FIG. 54. Determination of the PLA2 activity with using BODIPY-FA labeled liposome substrate and the effects of specific fraction of albumin in serum from healthy subjects and subjects with COPD and sepsis. The assay was conducted in microplate well with a reaction volume of 0.3 ml containing 10 mM Ca2+ and BODIPY-FA-labeled liposome substrates, similar to the assay conditions described in FIG. 53. Pancreatic PLA2, serum from healthy subject, or albumin alone in the reaction mixture had little effect on FI as compared to the blank. FI in the reaction mixture containing both PLA2 and serum, or PLA2 and fatty acid-free (FAF) albumin markedly increased during the 2 min of reaction that was much higher than the FI generated from the reaction containing PLA2 and globulin-free albumin (A). FIG. 54B represents the initial rates obtained from the reactions containing BODIPY-FA-labeled liposomes and serum in the absence of PLA2. FIG. 54C represents the initial rates obtained from the reactions containing BODIPY-FA-labeled liposomes, pancreatic PLA2, and serum. FIG. 54D represents the difference between the initial rate (B) and initial rate (C) in each serum sample.

FIG. 55. Effect of substrate phospholipid compositions on SFA activity. Three groups of substrates with different phospholipid compositions were used for determining the SFA activity. Substrate composed of 50% DOPC and 50% PG provided the highest SFA activity, next was 100% PG substrate. SFA was completely inactive with using 100% DOPC as substrate.

DETAILED DESCRIPTION OF THE INVENTION

The present invention provides novel methods of detecting, monitoring and preventing PLA2-mediated inflammation.

I. In General

In the specification and in the claims, the terms “including” and “comprising” are open-ended terms and should be interpreted to mean “including, but not limited to . . . .” These terms encompass the more restrictive terms “consisting essentially of” and “consisting of.”

As used herein and in the appended claims, the singular forms “a”, “an”, and “the” include plural reference unless the context clearly dictates otherwise. As well, the terms “a” (or “an”), “one or more” and “at least one” can be used interchangeably herein. It is also to be noted that the terms “comprising”, “including”, “characterized by” and “having” can be used interchangeably.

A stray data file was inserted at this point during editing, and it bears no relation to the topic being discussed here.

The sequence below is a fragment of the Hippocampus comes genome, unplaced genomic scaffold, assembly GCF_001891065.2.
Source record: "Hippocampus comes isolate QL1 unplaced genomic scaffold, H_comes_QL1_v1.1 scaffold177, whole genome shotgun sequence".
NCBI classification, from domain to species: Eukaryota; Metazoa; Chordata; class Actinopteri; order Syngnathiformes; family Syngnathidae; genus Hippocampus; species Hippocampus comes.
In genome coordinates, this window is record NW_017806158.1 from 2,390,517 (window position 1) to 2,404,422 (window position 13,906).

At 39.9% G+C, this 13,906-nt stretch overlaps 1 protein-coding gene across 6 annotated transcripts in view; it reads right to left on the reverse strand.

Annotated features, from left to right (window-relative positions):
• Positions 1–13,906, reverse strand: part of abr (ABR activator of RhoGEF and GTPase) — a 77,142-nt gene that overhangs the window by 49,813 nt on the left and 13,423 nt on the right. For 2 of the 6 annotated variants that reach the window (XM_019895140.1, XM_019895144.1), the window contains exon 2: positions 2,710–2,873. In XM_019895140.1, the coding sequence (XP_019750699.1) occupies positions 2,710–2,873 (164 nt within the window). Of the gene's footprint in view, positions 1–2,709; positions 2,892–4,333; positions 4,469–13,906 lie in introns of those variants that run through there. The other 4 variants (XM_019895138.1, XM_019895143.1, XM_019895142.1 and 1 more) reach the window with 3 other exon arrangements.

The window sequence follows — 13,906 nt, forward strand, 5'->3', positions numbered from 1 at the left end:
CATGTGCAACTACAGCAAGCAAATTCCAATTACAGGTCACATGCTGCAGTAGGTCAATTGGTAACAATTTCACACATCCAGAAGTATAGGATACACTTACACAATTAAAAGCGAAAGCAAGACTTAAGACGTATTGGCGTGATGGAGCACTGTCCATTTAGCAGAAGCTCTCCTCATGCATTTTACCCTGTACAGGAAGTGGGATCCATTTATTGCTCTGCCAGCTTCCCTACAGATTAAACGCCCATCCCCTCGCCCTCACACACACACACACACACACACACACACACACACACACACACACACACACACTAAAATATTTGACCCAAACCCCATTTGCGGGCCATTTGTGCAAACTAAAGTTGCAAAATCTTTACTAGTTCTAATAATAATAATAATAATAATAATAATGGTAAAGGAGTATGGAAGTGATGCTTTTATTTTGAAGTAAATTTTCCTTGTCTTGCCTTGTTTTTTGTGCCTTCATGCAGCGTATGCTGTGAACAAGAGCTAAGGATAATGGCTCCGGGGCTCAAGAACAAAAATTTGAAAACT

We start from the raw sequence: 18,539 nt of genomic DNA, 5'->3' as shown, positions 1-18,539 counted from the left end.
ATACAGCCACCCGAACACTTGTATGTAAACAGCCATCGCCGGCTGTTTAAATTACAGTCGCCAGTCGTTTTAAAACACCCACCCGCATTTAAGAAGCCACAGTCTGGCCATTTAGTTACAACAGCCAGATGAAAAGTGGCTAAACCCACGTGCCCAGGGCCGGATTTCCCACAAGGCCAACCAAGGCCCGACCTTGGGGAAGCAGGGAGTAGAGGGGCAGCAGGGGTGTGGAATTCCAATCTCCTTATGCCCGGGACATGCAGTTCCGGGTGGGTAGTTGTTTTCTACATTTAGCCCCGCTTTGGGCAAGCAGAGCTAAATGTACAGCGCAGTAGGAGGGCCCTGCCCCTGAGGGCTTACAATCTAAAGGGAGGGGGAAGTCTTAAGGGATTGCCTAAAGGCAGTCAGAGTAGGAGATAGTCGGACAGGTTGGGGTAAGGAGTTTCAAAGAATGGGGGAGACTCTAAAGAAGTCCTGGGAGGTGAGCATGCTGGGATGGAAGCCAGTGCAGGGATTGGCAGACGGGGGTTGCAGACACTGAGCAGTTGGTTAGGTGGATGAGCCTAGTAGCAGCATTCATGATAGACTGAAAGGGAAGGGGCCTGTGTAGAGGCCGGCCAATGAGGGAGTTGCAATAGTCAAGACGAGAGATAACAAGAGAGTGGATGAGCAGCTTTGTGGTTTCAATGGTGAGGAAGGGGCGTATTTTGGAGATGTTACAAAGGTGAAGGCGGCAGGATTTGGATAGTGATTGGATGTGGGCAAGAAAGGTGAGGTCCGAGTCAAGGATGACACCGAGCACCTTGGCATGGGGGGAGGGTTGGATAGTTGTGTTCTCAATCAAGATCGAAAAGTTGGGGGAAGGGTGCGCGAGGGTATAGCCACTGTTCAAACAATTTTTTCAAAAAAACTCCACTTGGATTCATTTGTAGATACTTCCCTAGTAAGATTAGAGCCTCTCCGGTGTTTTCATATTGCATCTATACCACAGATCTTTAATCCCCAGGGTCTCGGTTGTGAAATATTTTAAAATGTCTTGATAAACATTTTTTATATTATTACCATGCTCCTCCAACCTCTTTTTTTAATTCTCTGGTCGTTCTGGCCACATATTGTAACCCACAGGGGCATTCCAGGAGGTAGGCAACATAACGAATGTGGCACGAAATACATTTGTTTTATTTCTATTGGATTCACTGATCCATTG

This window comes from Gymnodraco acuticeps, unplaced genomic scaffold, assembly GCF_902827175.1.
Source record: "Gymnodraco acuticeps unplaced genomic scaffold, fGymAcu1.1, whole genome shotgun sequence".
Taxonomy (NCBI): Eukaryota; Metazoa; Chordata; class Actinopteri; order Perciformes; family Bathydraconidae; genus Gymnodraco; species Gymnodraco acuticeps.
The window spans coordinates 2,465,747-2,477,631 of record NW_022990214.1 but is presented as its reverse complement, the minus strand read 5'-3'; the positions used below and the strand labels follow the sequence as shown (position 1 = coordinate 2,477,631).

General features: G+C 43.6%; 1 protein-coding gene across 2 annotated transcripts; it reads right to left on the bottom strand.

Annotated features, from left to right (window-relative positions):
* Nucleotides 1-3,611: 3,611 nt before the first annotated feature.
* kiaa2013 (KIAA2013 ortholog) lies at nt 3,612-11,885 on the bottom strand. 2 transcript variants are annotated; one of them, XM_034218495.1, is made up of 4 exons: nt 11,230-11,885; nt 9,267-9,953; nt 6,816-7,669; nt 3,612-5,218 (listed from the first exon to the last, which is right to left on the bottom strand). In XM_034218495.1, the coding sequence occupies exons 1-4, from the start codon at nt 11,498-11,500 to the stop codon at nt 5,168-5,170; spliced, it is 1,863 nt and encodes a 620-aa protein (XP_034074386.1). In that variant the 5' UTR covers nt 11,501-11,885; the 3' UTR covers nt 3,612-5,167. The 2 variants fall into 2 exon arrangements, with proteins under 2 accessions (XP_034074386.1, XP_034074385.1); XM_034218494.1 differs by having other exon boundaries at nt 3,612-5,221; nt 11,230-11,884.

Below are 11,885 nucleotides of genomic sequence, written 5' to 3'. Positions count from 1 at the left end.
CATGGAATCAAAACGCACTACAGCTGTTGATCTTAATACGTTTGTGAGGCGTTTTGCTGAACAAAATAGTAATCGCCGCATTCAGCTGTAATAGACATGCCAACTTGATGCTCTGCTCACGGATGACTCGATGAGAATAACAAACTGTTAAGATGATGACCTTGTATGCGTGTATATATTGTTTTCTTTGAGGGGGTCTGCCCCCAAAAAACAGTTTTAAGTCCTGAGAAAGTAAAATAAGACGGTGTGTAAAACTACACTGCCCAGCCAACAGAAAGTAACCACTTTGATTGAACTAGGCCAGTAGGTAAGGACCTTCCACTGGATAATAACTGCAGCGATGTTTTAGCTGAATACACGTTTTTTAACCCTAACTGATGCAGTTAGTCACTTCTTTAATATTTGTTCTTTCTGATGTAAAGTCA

Unless defined otherwise, all technical and scientific terms used herein have the same meanings as commonly understood by one of ordinary skill in the art to which this invention belongs. All publications and patents specifically mentioned herein are incorporated by reference in their entirety for all purposes including describing and disclosing the chemicals, instruments, statistical analyses and methodologies which are reported in the publications which might be used in connection with the invention. All references cited in this specification are to be taken as indicative of the level of skill in the art. Nothing herein is to be construed as an admission that the invention is not entitled to antedate such disclosure by virtue of prior invention.

II. The Invention

A. In one embodiment, the present invention provides a method of measuring the activity of a specific fraction of albumin (SFA) in a mammalian subject such as a human. The method comprises providing a liposome comprising a fluorescently-labeled carboxylic acid and a negatively-charged phospholipid; mixing the liposome with phospholipase A2 and a biological test sample from the subject; measuring a change in fluorescence intensity at defined intervals over a specific period of time to determine the SFA activity in the test sample; and comparing the SFA activity in the test sample to SFA activity in a control sample. The liposome may further comprise phosphotidylcholine (PC), wherein the PC is dioleoyl PC (DOPC).

In a preferred embodiment, the subject is human, and the biological sample is selected from the group consisting of plasma, serum, bronchoalveolar lavage fluid, sputum, urine, synovial fluid, amniotic fluid, peritoneal fluid, white blood cells, alveolar macrophages, cerebrospinal fluid, pleural fluid, and pericardial fluid.